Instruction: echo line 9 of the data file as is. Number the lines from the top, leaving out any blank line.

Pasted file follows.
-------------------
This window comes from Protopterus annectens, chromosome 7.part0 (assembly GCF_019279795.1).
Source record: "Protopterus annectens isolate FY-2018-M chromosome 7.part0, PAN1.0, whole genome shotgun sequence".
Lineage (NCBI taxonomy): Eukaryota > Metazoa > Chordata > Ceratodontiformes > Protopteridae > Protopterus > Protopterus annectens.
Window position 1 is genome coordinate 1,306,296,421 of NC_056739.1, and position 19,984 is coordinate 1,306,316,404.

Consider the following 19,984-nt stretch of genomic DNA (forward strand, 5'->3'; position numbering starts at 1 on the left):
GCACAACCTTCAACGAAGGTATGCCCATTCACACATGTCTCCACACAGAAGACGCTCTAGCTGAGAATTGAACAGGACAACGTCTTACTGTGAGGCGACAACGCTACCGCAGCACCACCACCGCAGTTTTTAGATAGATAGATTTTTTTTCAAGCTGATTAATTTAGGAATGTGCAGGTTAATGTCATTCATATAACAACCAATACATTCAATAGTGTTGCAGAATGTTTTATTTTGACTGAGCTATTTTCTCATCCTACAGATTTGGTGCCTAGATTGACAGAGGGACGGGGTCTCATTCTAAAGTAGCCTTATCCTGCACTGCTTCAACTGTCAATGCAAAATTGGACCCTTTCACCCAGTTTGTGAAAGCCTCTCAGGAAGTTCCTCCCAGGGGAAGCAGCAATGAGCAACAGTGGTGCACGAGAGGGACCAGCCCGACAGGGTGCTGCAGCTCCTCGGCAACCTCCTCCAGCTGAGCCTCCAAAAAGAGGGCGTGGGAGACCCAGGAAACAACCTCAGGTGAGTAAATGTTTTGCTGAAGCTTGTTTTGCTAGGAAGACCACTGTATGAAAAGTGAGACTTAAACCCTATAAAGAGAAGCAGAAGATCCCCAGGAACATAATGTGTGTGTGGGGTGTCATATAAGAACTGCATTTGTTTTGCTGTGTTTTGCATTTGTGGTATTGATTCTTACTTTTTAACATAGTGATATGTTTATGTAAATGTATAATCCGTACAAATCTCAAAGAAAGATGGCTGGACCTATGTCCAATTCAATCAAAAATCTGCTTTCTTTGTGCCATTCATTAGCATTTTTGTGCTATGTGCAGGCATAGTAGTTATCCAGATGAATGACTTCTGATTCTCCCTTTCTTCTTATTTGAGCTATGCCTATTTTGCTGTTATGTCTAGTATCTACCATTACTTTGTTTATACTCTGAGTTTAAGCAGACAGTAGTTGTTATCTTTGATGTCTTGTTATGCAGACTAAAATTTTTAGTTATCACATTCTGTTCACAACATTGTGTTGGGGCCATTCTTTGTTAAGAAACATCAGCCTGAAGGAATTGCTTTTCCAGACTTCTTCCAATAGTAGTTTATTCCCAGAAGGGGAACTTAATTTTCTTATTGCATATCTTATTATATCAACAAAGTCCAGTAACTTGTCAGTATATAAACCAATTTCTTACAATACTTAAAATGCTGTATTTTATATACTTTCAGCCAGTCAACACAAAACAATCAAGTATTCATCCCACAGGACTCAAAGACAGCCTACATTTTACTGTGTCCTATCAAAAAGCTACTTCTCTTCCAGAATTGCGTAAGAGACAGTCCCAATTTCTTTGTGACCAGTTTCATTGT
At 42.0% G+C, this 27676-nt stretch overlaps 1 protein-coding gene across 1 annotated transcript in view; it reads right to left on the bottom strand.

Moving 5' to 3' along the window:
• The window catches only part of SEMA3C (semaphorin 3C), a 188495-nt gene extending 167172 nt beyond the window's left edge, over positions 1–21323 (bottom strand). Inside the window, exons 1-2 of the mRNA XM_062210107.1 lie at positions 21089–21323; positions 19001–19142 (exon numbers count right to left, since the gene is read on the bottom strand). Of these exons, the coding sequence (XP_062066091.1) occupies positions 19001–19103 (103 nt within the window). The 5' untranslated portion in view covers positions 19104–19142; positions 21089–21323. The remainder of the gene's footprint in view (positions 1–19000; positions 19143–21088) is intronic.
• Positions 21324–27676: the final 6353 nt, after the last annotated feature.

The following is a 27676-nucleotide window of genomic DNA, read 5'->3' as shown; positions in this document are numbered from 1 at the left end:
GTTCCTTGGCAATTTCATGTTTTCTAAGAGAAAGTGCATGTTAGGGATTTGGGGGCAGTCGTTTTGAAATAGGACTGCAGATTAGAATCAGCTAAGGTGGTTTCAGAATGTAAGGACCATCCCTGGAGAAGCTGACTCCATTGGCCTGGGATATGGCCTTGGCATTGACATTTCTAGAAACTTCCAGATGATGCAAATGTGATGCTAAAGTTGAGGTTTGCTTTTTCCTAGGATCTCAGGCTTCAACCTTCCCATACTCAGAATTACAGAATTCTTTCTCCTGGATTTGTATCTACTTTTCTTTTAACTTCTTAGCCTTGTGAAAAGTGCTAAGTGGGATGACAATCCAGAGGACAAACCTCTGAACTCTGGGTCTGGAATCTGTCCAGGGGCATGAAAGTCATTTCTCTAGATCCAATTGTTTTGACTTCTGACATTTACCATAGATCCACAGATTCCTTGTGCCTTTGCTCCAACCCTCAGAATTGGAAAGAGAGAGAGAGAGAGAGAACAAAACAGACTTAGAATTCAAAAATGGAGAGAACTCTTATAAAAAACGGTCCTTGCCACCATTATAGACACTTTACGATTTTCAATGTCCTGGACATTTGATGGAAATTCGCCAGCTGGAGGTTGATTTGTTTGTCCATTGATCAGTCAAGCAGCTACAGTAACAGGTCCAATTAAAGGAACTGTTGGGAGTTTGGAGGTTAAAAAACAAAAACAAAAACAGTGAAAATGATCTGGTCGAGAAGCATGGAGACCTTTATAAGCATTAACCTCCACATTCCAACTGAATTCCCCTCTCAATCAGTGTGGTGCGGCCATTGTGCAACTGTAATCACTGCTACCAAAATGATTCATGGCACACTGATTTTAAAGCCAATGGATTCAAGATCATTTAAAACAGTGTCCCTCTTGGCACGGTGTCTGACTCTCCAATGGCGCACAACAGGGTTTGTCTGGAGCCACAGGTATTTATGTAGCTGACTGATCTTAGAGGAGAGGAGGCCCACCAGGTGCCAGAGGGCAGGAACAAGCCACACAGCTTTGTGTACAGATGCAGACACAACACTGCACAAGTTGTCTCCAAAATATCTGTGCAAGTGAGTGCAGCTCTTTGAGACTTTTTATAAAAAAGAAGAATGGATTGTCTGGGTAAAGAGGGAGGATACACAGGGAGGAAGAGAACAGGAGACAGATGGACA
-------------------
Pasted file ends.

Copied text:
• The window catches only part of SEMA3C (semaphorin 3C), a 188495-nt gene extending 167172 nt beyond the window's left edge, over positions 1–21323 (bottom strand). Inside the window, exons 1-2 of the mRNA XM_062210107.1 lie at positions 21089–21323; positions 19001–19142 (exon numbers count right to left, since the gene is read on the bottom strand). Of these exons, the coding sequence (XP_062066091.1) occupies positions 19001–19103 (103 nt within the window). The 5' untranslated portion in view covers positions 19104–19142; positions 21089–21323. The remainder of the gene's footprint in view (positions 1–19000; positions 19143–21088) is intronic.